Messrs. Editors: The upper portion of Vermont is one of the pleasantest regions in America during the summer, and one of the bleakest during the winter. It affords ample opportunity for the tourist, providing he chooses the proper season, but the present time is not that season. Still there are men and women here who not only endure the climate, but praise it unstintingly, and that, too, in the face of physical hardships the most intense. The writer heard of a striking illustration of this a few days since which is given herewith:

Mr. Joseph Jacques is connected with the Vermont Central Railroad in the capacity of master mason. He is well advanced in years, with a ruddy complexion and hale appearance, while his general bearing is such as to instantly impress one with his strict honor and integrity. Several years ago he became afflicted with most distressing troubles, which prevented the prosecution of his duties. He was languid, and yet restless, while at times a dizziness would come over him which seemed almost blinding. His will power was strong, and he determined not to give way to the mysterious influence which seemed undermining his life. But the pain and annoying symptoms were stronger than his will, and he kept growing gradually worse. About that time he began to notice a difficulty in drawing on his boots, and it was by the greatest effort that he was able to force his feet into them. In this manner several weeks passed by, until finally one night, while in great agony, he discovered that his feet had in a short while, swollen to enormous proportions. The balance of the narrative can best be described in his own words. He said:

"When my wife discovered the fact that I was so bloated, she sent for the doctor immediately. He made a most careful examination and pronounced me in a very serious condition. Notwithstanding his care, I grew worse, and the swelling of my feet gradually extended upward in my body. The top of my head pained me terribly; indeed, so badly that at times it seemed almost as if it would burst. My feet were painfully cold, and even when surrounded with hot flannels and irons felt as if a strong wind were blowing on them. Next my right leg became paralyzed. This gave me no pain, but it was exceedingly annoying. About this time I began to spit blood most freely, although my lungs were in perfect condition, and I knew it did not come from them. My physicians were careful and untiring in their attentions, but unable to relieve my sufferings. My neighbors and friends thought I was dying and many called to see me, fully twenty-five on a single Sunday that I now recall. At last my agony seemed to culminate in the most intense, sharp pains I have ever known or heard of. If red hot knives sharpened to the highest degree had been run through my body constantly they could not have hurt me worse. I would spring up in bed, sometimes as much as three feet, cry out in my agony and long for death. One night the misery was so intense that I arose and attempted to go into the next room, but was unable to lift my swollen feet above the little threshold that obstructed them. I fell back upon the bed and gasped in my agony, but felt unable even to breathe. It seemed like death.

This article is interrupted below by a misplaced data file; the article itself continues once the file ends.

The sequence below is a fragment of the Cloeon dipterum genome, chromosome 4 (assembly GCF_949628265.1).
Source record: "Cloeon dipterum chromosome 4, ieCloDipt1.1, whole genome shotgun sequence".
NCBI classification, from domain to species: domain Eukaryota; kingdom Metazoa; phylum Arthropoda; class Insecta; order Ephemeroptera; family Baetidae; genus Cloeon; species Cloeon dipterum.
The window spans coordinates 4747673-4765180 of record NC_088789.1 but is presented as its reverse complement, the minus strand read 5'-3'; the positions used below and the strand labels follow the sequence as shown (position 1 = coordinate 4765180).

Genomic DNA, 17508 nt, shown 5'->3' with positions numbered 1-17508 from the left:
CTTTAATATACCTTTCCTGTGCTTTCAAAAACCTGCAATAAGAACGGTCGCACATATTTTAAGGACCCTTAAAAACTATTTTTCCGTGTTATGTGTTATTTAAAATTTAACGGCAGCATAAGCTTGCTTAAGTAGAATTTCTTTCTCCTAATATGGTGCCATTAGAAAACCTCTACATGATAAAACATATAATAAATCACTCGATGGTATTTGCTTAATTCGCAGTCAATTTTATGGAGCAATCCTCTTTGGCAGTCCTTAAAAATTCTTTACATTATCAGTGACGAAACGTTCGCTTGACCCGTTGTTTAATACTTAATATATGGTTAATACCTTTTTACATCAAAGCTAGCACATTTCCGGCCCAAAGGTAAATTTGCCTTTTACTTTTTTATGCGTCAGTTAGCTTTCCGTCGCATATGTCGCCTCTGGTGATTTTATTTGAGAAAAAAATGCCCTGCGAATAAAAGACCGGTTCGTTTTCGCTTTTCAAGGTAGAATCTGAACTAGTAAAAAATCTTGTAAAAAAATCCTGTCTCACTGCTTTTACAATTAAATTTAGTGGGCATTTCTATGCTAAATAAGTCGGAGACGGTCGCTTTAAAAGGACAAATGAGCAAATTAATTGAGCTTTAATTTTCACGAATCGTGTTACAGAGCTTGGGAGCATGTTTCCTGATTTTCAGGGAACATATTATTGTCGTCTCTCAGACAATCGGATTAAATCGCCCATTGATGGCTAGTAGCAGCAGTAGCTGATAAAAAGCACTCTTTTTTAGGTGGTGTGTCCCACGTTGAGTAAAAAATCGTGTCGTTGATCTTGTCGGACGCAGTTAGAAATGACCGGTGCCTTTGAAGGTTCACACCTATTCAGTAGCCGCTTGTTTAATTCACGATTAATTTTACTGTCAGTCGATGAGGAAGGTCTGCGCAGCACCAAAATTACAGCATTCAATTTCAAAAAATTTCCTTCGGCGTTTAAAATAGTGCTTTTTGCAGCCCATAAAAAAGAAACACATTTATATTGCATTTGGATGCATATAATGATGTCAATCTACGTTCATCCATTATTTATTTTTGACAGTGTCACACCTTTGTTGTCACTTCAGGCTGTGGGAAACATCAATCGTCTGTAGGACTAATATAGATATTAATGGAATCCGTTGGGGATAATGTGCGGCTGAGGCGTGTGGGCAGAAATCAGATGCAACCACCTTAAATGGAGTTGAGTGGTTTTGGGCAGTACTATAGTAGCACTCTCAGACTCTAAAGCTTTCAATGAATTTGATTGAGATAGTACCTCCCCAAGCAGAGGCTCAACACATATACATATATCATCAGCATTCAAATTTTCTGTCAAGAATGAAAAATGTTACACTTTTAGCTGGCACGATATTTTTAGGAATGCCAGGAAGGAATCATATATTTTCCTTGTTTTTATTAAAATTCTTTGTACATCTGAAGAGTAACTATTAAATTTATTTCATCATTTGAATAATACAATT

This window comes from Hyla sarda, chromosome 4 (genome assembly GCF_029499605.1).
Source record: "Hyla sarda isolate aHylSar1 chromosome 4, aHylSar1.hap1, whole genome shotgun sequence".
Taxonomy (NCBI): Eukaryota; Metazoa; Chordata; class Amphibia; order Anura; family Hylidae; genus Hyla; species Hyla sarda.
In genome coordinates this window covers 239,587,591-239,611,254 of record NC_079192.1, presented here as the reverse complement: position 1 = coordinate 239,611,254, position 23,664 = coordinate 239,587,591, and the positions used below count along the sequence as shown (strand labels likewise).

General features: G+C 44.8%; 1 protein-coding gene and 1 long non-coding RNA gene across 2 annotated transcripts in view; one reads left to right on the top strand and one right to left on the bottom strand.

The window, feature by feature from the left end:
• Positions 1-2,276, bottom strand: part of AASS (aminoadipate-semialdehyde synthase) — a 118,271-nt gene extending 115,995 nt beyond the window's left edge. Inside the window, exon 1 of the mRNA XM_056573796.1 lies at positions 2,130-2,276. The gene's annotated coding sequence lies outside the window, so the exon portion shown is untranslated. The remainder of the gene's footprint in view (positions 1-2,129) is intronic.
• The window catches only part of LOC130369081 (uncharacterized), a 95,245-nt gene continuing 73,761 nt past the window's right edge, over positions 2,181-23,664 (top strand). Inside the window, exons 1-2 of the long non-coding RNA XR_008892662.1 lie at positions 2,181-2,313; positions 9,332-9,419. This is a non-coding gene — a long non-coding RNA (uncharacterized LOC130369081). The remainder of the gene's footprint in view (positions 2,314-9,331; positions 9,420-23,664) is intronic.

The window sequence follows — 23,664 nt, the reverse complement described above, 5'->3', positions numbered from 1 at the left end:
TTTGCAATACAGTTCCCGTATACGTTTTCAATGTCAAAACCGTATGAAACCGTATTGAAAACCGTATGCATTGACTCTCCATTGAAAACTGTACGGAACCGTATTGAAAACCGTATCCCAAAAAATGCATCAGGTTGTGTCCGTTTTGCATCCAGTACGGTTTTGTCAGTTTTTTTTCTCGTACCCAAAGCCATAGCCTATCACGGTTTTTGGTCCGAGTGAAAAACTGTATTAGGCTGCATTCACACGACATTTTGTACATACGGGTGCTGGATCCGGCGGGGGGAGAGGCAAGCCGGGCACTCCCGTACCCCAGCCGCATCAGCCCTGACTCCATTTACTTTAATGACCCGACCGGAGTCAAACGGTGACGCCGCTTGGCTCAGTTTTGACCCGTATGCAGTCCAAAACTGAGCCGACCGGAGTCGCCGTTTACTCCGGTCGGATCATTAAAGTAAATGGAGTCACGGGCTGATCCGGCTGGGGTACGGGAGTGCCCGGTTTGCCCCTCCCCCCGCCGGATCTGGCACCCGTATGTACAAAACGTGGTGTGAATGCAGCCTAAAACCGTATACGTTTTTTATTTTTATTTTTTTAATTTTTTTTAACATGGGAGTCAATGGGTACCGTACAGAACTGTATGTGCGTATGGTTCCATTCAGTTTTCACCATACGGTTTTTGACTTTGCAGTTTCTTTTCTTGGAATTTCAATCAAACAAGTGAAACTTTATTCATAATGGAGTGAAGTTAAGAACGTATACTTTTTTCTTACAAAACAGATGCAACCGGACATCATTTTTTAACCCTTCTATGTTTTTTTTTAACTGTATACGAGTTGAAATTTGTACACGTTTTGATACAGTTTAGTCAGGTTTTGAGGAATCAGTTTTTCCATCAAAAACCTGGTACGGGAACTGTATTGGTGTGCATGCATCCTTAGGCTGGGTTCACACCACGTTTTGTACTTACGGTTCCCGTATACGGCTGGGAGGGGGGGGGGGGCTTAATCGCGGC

"Several years ago Rev. Dr. J. E. Rankin, now of Washington, was stationed here as pastor of the Congregational church. We all admired and respected him, and my wife remembered seeing somewhere that he had spoken in the highest terms of a preparation which had cured some of his intimate friends. We determined to try this remedy, accordingly sent for it, and, to make a long story short, it completely restored my health, brought me back from the grave, and I owe all I have in the way of health and strength to Warner's Safe Cure, better known as Warner's Safe Kidney and Liver Cure. I am positive that if I had taken this medicine when I felt the first symptoms above described, I might have avoided all the agony I afterward endured, to say nothing of the narrow escape I had from death."

In order that all possible facts bearing upon the subject might be known, I called on Dr. Oscar F. Fassett, who was for nineteen years United States Examining Surgeon, and who attended Mr. Jacques during his sickness. He stated that Mr. Jacques had a most pronounced case of Albuminuria or Bright's disease of the kidneys. That an analysis showed the presence of albumen and casts in great abundance and that he was in a condition where few if any ever recover. His recovery was due to Warner's Safe Cure.